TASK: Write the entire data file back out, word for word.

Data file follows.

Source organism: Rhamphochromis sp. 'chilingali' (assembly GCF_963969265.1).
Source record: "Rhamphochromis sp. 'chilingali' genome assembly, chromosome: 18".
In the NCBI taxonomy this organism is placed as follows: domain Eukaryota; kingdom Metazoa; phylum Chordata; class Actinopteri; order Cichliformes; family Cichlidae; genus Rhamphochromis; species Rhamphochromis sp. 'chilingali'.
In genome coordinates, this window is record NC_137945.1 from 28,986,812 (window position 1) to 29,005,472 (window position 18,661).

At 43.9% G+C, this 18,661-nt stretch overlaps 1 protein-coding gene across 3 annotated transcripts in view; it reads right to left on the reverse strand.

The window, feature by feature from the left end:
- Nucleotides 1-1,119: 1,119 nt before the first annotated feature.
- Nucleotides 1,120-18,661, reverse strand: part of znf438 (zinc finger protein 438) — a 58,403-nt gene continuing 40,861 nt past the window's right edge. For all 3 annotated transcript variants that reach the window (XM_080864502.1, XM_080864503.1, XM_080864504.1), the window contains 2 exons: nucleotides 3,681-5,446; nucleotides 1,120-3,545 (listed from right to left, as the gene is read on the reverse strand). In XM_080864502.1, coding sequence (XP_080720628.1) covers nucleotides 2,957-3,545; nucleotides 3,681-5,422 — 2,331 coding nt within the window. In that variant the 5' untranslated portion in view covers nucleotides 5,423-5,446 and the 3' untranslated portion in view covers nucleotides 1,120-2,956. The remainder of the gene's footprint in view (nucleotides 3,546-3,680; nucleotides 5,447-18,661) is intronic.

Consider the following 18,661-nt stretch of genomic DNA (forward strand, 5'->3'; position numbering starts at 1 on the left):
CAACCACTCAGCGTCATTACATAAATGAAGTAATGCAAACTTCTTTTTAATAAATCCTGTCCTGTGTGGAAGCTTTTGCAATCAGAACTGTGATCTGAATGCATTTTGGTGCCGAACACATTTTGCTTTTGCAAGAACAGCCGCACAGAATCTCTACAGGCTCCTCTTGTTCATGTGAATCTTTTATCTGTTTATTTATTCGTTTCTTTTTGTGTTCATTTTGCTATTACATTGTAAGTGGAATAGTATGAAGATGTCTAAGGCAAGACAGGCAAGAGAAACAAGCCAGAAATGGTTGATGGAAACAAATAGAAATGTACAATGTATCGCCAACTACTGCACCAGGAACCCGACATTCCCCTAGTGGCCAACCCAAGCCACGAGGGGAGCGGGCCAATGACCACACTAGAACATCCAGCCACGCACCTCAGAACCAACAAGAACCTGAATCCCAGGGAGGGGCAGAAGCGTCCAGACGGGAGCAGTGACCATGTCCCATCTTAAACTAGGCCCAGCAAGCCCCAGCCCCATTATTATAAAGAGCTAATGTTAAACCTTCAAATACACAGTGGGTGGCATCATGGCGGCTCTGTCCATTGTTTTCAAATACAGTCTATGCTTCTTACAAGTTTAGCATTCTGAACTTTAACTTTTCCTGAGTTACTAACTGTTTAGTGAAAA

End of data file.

Source organism: Rhamphochromis sp. 'chilingali' (assembly GCF_963969265.1).
Source record: "Rhamphochromis sp. 'chilingali' genome assembly, chromosome: 18".
In the NCBI taxonomy this organism is placed as follows: domain Eukaryota; kingdom Metazoa; phylum Chordata; class Actinopteri; order Cichliformes; family Cichlidae; genus Rhamphochromis; species Rhamphochromis sp. 'chilingali'.
In genome coordinates, this window is record NC_137945.1 from 28,986,812 (window position 1) to 29,005,472 (window position 18,661).

At 43.9% G+C, this 18,661-nt stretch overlaps 1 protein-coding gene across 3 annotated transcripts in view; it reads right to left on the reverse strand.

The window, feature by feature from the left end:
- Nucleotides 1-1,119: 1,119 nt before the first annotated feature.
- Nucleotides 1,120-18,661, reverse strand: part of znf438 (zinc finger protein 438) — a 58,403-nt gene continuing 40,861 nt past the window's right edge. For all 3 annotated transcript variants that reach the window (XM_080864502.1, XM_080864503.1, XM_080864504.1), the window contains 2 exons: nucleotides 3,681-5,446; nucleotides 1,120-3,545 (listed from right to left, as the gene is read on the reverse strand). In XM_080864502.1, coding sequence (XP_080720628.1) covers nucleotides 2,957-3,545; nucleotides 3,681-5,422 — 2,331 coding nt within the window. In that variant the 5' untranslated portion in view covers nucleotides 5,423-5,446 and the 3' untranslated portion in view covers nucleotides 1,120-2,956. The remainder of the gene's footprint in view (nucleotides 3,546-3,680; nucleotides 5,447-18,661) is intronic.

Consider the following 18,661-nt stretch of genomic DNA (forward strand, 5'->3'; position numbering starts at 1 on the left):
CAACCACTCAGCGTCATTACATAAATGAAGTAATGCAAACTTCTTTTTAATAAATCCTGTCCTGTGTGGAAGCTTTTGCAATCAGAACTGTGATCTGAATGCATTTTGGTGCCGAACACATTTTGCTTTTGCAAGAACAGCCGCACAGAATCTCTACAGGCTCCTCTTGTTCATGTGAATCTTTTATCTGTTTATTTATTCGTTTCTTTTTGTGTTCATTTTGCTATTACATTGTAAGTGGAATAGTATGAAGATGTCTAAGGCAAGACAGGCAAGAGAAACAAGCCAGAAATGGTTGATGGAAACAAATAGAAATGTACAATGTATCGCCAACTACTGCACCAGGAACCCGACATTCCCCTAGTGGCCAACCCAAGCCACGAGGGGAGCGGGCCAATGACCACACTAGAACATCCAGCCACGCACCTCAGAACCAACAAGAACCTGAATCCCAGGGAGGGGCAGAAGCGTCCAGACGGGAGCAGTGACCATGTCCCATCTTAAACTAGGCCCAGCAAGCCCCAGCCCCATTATTATAAAGAGCTAATGTTAAACCTTCAAATACACAGTGGGTGGCATCATGGCGGCTCTGTCCATTGTTTTCAAATACAGTCTATGCTTCTTACAAGTTTAGCATTCTGAACTTTAACTTTTCCTGAGTTACTAACTGTTTAGTGAAAA